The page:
The reduction in tobacco incidents in top-grossing films was potentially helped by the effective monitoring of the rules by MoHFW, the World Health Organization and the civil society. Additionally, the evaluation of tobacco-free film and television rules in India by WHO and Vital Strategies reporting the instances of tobacco imagery in top-grossing movies and TV programs in the year 2016 may have also helped to maintain lower rates of tobacco incidents in top-grossing films in 2017.

“India has been a leader in protecting its youth from the tobacco industry’s historic use of film and TV to promote tobacco use.  The Indian experience provides a model for other countries to enact laws and regulations to implement Article 13 of the WHO Framework Convention on Tobacco Control to prevent the use of media to promote tobacco use” according to Stanton Glantz, a retired Professor of Medicine from the University of California San Francisco who is a coauthor of the study.

A major problem for protecting Indian youth from onscreen tobacco promotions has been the advent of streaming video   platforms such as Netflix, Amazon Prime, Hotstar etc. among others. Although Section 5 of COTPA, which mandates a complete ban on tobacco advertising and promotion in any form of media, these online streaming platforms do not comply with the tobacco-free film and TV rules. A previous study conducted by this group of researchers, also supported  by the WHO and published in the Tobacco Control journal has shown that the depiction of tobacco imagery is several-fold higher in streaming platforms which continue to flout the tobacco-free film and TV rules.

The Tobacco Free film policy pioneered by the Government of India is aligned with the guidelines under Article 13 of the WHO FCTC that provide us with a blueprint to regulate the depiction of tobacco products or their use in films and TV. The gains made in the area need to be sustained through regular monitoring of its enforcement,” said Dr Roderico H. Ofrin, WHO Country Representative to India.

While implementation of the Tobacco-free film and TV rules was followed by a reversal of the increasing trend in tobacco incidents among top-grossing Bollywood films between 2006 to 2017, compliance with the rules is still incomplete and requires consistent and joint efforts from MoIB, MoHFW and other stakeholders. In particular, the Central Board of Film Certification needs to implement the rule requiring specific documented ‘strong editorial justification’ for any tobacco use into its formal certification process.

Title of the study: Changes in tobacco depictions after implementation of tobacco-free film and TV rules in Bollywood films in India: A trend analysis.

Journal: Tobacco Control

Available (doi): 10.1136/tobaccocontrol-2021-056629

Publication date (Online): 27th July 2021

Here is the abstract:

Background: India’s tobacco-free film and TV rules were implemented from 2012. To assess the effect of the rules, we studied tobacco depictions in top-grossing Bollywood films released between 2006 and 2017 and rule compliance after 2012.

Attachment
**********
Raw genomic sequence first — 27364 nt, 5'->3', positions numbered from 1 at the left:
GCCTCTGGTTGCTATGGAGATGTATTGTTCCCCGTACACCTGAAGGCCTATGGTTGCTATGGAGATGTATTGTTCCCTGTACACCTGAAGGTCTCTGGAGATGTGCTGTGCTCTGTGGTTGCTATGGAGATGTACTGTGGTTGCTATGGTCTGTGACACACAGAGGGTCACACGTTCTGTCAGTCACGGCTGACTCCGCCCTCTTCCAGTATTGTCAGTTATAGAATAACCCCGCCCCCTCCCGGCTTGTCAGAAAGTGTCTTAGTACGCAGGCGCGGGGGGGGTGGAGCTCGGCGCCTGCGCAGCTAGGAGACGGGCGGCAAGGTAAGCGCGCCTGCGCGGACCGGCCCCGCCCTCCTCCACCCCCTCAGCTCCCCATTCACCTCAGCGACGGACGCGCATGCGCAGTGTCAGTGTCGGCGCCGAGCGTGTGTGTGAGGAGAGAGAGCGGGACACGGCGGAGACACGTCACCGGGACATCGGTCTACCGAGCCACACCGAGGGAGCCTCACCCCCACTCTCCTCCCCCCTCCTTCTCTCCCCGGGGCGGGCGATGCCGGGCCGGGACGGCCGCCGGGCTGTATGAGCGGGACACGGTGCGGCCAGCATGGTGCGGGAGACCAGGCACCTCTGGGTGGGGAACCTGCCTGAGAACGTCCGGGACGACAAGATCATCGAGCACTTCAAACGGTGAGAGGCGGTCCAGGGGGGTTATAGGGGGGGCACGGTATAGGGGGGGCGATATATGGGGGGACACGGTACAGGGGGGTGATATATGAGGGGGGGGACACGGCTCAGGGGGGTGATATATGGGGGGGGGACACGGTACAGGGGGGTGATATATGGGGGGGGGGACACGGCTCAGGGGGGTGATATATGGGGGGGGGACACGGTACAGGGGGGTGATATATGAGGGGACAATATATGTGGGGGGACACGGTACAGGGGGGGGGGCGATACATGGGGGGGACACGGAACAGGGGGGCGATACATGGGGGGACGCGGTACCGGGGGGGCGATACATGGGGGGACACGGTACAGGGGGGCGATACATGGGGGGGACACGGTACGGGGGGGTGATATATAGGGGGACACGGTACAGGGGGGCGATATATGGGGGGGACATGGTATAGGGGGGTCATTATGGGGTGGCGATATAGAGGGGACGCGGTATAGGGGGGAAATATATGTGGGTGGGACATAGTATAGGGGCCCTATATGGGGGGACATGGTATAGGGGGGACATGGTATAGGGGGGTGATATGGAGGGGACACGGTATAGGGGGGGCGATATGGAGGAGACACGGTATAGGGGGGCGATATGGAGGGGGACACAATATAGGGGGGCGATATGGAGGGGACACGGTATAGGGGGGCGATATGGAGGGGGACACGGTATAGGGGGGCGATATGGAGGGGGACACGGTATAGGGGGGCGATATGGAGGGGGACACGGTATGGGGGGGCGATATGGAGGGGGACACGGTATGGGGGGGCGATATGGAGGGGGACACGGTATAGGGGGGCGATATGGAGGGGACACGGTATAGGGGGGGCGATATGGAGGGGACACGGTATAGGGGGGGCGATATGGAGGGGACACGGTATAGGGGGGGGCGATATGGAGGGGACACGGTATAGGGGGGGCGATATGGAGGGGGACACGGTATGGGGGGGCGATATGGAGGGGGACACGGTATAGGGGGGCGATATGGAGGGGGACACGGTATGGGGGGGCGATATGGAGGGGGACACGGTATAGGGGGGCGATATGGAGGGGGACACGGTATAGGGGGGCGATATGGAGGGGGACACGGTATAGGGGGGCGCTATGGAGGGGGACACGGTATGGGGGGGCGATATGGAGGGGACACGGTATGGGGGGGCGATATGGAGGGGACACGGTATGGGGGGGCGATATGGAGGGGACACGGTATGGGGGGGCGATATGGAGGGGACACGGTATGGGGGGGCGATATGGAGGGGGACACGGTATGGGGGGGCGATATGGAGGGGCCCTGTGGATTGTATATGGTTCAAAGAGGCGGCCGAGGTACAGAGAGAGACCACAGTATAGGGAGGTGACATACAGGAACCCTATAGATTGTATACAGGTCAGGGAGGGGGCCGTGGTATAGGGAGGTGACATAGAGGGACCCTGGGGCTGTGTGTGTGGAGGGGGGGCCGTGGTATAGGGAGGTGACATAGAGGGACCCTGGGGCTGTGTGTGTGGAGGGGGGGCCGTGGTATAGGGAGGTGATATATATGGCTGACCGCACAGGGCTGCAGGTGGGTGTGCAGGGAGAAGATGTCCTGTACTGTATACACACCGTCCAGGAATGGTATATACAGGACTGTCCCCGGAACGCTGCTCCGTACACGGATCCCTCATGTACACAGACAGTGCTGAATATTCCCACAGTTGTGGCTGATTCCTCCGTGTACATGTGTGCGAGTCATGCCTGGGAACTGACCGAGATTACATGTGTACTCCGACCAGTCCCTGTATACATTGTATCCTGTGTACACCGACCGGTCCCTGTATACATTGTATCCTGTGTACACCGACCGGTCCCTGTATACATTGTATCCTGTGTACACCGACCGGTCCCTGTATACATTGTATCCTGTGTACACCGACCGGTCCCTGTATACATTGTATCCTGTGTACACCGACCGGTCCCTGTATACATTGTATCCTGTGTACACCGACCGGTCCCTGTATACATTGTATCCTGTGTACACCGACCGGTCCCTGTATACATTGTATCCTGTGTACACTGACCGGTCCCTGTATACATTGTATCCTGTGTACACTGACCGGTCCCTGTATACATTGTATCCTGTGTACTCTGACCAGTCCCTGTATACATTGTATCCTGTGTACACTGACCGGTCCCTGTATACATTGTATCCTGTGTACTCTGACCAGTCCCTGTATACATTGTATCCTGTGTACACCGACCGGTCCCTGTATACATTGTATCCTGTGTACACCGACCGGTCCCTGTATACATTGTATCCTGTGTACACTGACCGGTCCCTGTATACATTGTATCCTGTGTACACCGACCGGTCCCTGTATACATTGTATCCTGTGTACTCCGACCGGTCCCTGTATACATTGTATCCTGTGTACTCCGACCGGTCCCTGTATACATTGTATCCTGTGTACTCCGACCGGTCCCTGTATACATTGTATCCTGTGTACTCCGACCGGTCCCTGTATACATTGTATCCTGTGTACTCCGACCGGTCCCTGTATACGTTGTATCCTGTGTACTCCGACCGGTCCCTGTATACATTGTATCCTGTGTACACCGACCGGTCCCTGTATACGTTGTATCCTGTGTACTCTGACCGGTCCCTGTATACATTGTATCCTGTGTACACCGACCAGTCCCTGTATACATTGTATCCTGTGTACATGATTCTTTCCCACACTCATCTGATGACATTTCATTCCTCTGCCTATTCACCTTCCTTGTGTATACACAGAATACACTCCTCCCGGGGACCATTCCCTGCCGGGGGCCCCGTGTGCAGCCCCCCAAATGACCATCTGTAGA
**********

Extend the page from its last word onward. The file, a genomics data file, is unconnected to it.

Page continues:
Methods: Tobacco incidents and brand appearances were coded in 240 top-grossing Bollywood films (2006-2017) using the Breathe California method. Trends in number of tobacco incidents per film per year were studied before and after implementation of the rules using Poisson regression analysis. Compliance with rules over the years was studied using Pearson product-moment correlations.

Results: Forty-five films were U-rated (all ages), 162 were UA-rated (below age 12 years must be adult-accompanied), and 33 were A-rated (age 18+ years only). Before implementation of the rules, the number of tobacco incidents per film was increasing by a factor of 1.1/year (95% CI 1.0 to 1.2, p=0.002). However, beginning year 2013, the number of incidents per film started falling significantly by a factor of 0.7/year (95% CI 0.6 to 0.9; p=0.012) compared with the previous increasing trend. The percentage of youth-rated (U and UA) films with any tobacco incidents also declined from a peak of 76% in 2012 to 35% in 2017. The percentage of films complying with the rules (audio-visual disclaimers, health spots, static warnings) did not change significantly from 2012 to 2017.

Conclusion: India’s 2012 rules were followed by a reduction in tobacco depictions in Bollywood films. Enhanced monitoring of compliance is needed to ensure the continued effectiveness of the rules.

The full citation is: Nazar GP, Arora M, Sharma N, Shrivastava S, Rawal T, Chugh A, Sinha P, Munish VG, Tullu FT, Schotte K, Polansky JR, Glantz S. Changes in tobacco depictions after implementation of tobacco-free film and TV rules in Bollywood films in India: a trend analysis. Tob Control. 2021 Jul 26:tobaccocontrol-2021-056629. doi: 10.1136/tobaccocontrol-2021-056629. Epub ahead of print. PMID: 34312318. It is available here.

Published by Stanton Glantz

Stanton Glantz is a retired Professor of Medicine who served on the University of California San Francisco faculty for 45 years. He conducts research on tobacco and cannabis control and cardiovascular disease/